Haruna Tada – One of the best experts on this subject based on the ideXlab platform.

  • Determining the High-temperature Properties of Thin Films Using Bilayered Cantilevers
    MRS Proceedings, 2011
    Co-Authors: Haruna Tada, P Nieva, Paul M Zavracky, Ioannis N Miaoulis, Peter Y Wong

    Abstract:

    High-temperature applications of microelectromechanical systems (MEMS), especially in new temperature sensor designs, require an accurate knowledge of the temperature-dependent thermophysical properties of the materials. Although the measurement of the mechanical properties of materials at room temperature has been widely conducted, the same techniques often cannot be used for high-temperature property measurements. In this study, a new technique was developed to find the thermal expansion coefficient of thin films at high temperatures. Bilayered cantilever Beams undergo thermally induced deflection at high temperatures, which can be measured and correlated to material properties. An imaging system was developed for the experimental measurement of the Beam Curvature for temperatures up to 1000°C. To find the high-temperature property of thin films, a bilayered Beam, consisting of polycrystalline silicon and silicon dioxide, was designed such that the change in the property of SiO 2 had little effect on the Curvature of the Beam. Furthermore, numerical analysis showed that the Young’s modulus of Si also had negligible effect on the Curvature. Therefore, the analytical model for Beam Curvature was simplified to be only a function of the thermal expansion coefficient of Si layer. Using this model, the thermal expansion coefficient of polycrystalline Si film was determined for temperature range between room temperature and 1000°C. The method can be easily modified to find the Young’s modulus of Si, as well as properties of SiO 2 .

  • thermal expansion coefficient of polycrystalline silicon and silicon dioxide thin films at high temperatures
    Journal of Applied Physics, 2000
    Co-Authors: Haruna Tada, Amy E Kumpel, Richard E Lathrop, John B Slanina, P Nieva, Paul M Zavracky, Ioannis N Miaoulis, Peter Y Wong

    Abstract:

    The rapid growth of microelectromechanical systems (MEMS) industry has introduced a need for the characterization of thin film properties at all temperatures encountered during fabrication and application of the devices. A technique was developed to use MEMS test structures for the determination of the difference in thermal expansion coefficients (α) between poly-Si and SiO2 thin films at high temperatures. The test structure consists of multilayered cantilever Beams, fabricated using standard photolithography techniques. An apparatus was developed to measure the thermally induced Curvature of Beams at high temperatures using imaging techniques. The Curvatures measured were compared to the numerical model for multilayered Beam Curvature. The model accounts for the variation in thermomechanical properties with temperature. The Beams were designed so that the values of Young’s moduli had negligible effect on Beam Curvature; therefore, values from literature were used for ESi and ESiO2 without introducing si…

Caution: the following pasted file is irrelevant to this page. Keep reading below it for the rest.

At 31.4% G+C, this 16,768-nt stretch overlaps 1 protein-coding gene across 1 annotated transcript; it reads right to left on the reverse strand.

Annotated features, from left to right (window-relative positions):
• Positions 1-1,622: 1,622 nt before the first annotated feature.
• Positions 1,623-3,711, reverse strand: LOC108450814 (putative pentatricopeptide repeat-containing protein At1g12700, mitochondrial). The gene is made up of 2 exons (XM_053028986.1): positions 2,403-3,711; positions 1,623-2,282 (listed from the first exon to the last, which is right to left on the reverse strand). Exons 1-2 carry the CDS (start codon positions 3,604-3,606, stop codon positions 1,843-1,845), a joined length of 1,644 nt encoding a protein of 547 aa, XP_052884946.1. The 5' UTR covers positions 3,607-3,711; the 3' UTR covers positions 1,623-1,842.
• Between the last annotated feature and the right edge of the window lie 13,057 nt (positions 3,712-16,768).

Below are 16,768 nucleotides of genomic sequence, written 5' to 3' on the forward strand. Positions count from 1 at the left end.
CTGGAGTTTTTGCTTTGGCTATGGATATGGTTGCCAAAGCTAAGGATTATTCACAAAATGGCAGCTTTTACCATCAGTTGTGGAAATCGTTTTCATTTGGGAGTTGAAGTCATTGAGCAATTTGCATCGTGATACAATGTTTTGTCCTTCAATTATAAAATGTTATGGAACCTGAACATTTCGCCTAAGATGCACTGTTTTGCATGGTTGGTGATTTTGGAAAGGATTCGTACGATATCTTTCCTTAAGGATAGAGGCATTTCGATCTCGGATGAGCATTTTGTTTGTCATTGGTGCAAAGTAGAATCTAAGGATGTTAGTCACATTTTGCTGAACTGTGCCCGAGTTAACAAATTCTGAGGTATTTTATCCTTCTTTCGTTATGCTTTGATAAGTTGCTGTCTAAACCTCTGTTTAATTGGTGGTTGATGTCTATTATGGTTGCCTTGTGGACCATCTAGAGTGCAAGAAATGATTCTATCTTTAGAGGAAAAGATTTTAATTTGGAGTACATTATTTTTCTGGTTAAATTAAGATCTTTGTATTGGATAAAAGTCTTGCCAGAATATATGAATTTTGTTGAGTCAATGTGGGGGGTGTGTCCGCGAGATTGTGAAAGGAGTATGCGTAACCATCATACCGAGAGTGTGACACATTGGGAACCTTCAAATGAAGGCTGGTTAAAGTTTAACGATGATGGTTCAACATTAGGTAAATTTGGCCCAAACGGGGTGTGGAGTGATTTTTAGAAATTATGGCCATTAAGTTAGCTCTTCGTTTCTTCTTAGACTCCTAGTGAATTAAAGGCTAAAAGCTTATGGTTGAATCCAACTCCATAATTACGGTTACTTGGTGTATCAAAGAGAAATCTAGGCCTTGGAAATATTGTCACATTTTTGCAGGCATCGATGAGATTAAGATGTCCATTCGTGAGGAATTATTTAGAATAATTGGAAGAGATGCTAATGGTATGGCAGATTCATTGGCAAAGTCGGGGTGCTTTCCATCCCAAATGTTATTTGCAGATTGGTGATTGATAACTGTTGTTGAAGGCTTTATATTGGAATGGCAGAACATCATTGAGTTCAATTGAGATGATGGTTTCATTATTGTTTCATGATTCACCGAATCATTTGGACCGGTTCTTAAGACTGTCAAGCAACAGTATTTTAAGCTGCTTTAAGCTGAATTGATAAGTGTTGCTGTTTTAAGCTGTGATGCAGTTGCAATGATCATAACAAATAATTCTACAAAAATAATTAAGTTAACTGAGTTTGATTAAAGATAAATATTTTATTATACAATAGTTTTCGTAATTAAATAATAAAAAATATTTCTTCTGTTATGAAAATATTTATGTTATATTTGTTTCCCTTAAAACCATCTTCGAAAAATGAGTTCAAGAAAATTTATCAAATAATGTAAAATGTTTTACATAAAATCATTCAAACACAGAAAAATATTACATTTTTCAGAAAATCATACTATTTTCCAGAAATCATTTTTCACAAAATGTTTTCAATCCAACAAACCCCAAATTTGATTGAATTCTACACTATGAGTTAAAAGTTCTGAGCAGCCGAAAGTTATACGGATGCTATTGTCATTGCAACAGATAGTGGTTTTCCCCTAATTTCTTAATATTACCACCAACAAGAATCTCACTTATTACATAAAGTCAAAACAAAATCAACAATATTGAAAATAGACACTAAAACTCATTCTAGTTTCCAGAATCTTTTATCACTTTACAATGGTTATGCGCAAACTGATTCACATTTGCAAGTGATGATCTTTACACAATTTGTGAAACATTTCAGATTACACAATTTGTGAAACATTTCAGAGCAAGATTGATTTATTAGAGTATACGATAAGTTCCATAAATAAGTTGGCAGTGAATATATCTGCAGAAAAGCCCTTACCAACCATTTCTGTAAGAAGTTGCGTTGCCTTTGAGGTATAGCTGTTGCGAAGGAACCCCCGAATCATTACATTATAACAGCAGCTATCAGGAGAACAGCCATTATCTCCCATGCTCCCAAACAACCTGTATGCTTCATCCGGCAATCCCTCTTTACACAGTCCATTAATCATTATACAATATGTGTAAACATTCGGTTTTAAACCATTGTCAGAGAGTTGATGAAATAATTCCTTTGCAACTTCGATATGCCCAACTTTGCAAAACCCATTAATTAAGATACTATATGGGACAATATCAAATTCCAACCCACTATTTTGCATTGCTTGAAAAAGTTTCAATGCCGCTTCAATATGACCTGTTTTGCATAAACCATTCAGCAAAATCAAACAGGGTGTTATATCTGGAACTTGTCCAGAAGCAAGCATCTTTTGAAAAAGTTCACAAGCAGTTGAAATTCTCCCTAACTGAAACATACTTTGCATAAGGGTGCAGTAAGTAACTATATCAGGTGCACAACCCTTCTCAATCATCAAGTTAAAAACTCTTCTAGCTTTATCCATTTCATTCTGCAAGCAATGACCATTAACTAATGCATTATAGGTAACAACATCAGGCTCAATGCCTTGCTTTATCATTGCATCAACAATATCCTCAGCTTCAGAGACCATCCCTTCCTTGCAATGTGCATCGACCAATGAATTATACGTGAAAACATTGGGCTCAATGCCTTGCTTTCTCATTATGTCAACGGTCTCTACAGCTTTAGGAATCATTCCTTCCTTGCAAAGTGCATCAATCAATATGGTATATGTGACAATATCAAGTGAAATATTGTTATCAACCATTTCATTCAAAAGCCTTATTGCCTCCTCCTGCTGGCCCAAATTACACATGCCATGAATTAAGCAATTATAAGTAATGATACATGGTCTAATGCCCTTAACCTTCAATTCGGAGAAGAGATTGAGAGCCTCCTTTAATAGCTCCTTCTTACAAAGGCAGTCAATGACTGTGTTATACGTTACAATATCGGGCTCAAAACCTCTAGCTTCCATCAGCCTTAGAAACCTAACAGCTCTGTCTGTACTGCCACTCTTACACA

• Novel imaging system for measuring microscale Curvatures at high temperatures
    Review of Scientific Instruments, 2000
    Co-Authors: Haruna Tada, Amy E Kumpel, Richard E Lathrop, John B Slanina, P Nieva, Paul M Zavracky, Ioannis N Miaoulis, Peter Y Wong

    Abstract:

    An innovative system was designed to optically measure the Curvature of microelectromechanical system at high temperatures. The system takes advantage of the limited numerical aperture of the imaging system to detect the Curvature of cantilever Beams. Images of the Beam are used to determine Beam Curvature at high temperatures of up to 850 °C by analyzing the apparent change in Beam length as seen by the camera during an experimental trial. The system is designed to operate at very high temperatures, which is difficult in conventional microscale Curvature measurement techniques such as scanning electron microscopy or stylus profilometry due to excess heating of peripheral equipment. The system can measure Curvatures as small as 300 m−1, which corresponds to tip deflections of 1.5 μm for a 100 μm Beam. The resolution of the system is limited by the image resolution of the charge-coupled device camera, and increases at large Curvatures. The maximum Curvature that can be measured by the system is limited by …